Leonard Nimoy’s “Full Body Project” positions the fat female body as a subject worthy of artistic representation. In the black and white nude portraits, Nimoy reproduces classic visual images, substituting fat women in the roles once performed by thin women. Most famously, Nimoy recreates Herb Ritts’s iconic photo shoot of nude supermodels. In another photograph, Henri Matisse’s “Dance” is remade into a joyous tableaux of feminine community and love. In his mission statement, Nimoy reveals the impetus behind the portraits:

Who are these women? Why are they in these pictures? What are their lives about? How do they feel about themselves? These are some of the questions I wanted to raise through the images in this collection.

In fact, the women in front of Nimoy’s lens were part of the Fat Bottom Revue, a dance troupe founded by the late Heather MacAllister who once said that “Any time there is a fat person onstage as anything besides the butt of a joke, it’s political. Add physical movement, then dance, then sexuality and you have a revolutionary act.” Nimoy was not photographing women who were interested in apologizing for their fatness. These were vibrant, brave, and defiant women who—despite knowing how controversial and politically charged their photographs would be—chose to fearlessly expose their bodies and be seen.


Another important photographer who has brought visibility to fat women is Substantia Jones. Her Adipositivity Project, an online collection of portraits of fat people, promotes body diversity and fat acceptance. Jones is on a mission “to widen definitions of physical beauty.” Her portraits showcase the complex lives of women who, just by stepping in front of a camera, are reclaiming their bodies and constructing their own identities.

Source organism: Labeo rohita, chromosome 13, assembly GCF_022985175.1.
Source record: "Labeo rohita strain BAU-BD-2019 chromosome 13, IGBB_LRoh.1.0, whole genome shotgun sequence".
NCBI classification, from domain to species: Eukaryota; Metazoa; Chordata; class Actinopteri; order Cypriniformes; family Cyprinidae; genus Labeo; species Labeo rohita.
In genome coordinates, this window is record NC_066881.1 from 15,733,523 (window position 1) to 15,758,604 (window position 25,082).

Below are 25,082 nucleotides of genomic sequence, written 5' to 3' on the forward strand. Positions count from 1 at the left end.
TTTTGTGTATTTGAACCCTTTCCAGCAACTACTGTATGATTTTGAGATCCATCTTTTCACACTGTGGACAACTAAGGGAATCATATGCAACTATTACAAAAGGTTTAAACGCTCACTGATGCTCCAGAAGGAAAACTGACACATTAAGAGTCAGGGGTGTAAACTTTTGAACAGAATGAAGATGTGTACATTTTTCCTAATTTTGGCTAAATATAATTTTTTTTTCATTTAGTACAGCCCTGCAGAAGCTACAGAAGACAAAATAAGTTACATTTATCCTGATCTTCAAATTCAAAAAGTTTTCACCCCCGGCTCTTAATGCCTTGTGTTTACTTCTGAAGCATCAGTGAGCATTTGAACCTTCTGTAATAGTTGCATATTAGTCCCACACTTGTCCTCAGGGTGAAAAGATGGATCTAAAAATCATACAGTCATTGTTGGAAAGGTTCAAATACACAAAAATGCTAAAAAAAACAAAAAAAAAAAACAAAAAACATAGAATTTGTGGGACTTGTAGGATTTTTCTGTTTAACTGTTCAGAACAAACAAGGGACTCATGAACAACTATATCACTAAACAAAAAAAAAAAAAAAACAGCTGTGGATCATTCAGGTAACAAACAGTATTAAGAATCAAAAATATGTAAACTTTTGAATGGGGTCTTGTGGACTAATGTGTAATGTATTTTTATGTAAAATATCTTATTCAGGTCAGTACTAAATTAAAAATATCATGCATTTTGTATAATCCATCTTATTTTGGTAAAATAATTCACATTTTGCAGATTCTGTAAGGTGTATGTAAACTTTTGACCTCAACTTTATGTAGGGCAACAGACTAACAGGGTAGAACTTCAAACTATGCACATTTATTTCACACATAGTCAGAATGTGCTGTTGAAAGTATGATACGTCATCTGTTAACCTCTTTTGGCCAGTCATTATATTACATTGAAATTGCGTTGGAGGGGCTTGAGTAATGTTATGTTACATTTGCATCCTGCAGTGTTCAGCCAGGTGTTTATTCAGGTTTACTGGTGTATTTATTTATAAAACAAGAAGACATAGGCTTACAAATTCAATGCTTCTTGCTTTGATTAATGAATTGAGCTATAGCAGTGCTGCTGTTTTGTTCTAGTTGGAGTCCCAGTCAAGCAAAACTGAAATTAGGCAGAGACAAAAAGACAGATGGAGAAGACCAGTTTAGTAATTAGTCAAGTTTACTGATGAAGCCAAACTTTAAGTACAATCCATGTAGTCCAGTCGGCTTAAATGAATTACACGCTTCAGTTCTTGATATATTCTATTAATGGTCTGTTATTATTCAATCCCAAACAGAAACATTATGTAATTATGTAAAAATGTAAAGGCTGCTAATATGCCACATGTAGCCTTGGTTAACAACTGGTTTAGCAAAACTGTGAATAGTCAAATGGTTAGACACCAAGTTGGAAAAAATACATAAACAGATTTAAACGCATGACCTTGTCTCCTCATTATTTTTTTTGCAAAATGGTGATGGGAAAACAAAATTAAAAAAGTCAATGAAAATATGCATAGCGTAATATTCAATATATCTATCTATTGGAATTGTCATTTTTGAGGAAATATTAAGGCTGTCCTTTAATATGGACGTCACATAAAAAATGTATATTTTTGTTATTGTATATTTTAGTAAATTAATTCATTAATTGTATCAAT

Like Nimoy’s photographs, Jones focuses on the nudity and sexual dynamism of her subjects but, at times, she also represents what s.e. smith refers to as “the neutrality of fatness.” For smith, it’s important not only to have positive, celebratory depictions of fat people, but to also just let them be who they are without having to represent anything, whether it be good or bad. The women in the Adipositivity Project are often nude but they also engage in everyday activities, like playing a musical instrument, kissing their significant other, or swimming in a pool. These depictions illustrate how diverse and complex the fat experience is and that while we do encounter discrimination, we also have ways of resisting dehumanizing stereotypes and forging connections with our bodies and with others.


Looking at Nimoy’s and Jones’s photographs, I am reminded of an interview Sally Mann did in 2003 in which she said that photography is “almost a caress…it’s a sanctification.” That word—sanctification–haunts me. Does the camera make its subjects holy? Does that one frozen frame contain divinity? It is undeniable that Nimoy and Jones use their cameras to honor the women they capture. They see something—a spark, a light, a sanctity—that they want us to see not only in others but in ourselves.


As I grapple with my body, with the love and hate I feel for it, the beauty and ugliness I see in it, I will return to the images that Nimoy and Jones created. I will think of the women who smile and dance and pose in front of the camera; they will always be there to remind me that it’s terrifying to be seen but it just might be more terrifying to remain invisible.


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Caitlin is a contributing editor at the Ellipses Project. She is currently an undergraduate majoring in English and Women’s and Gender Studies. Her academic interests include feminism, women’s literature, fat acceptance, class, and embodiment. Of particular importance to her is how art and writing can be used to cope with grief, trauma, and mental illness. She has a penchant for Pre-Raphaelite art, British detective shows, and old Hollywood films.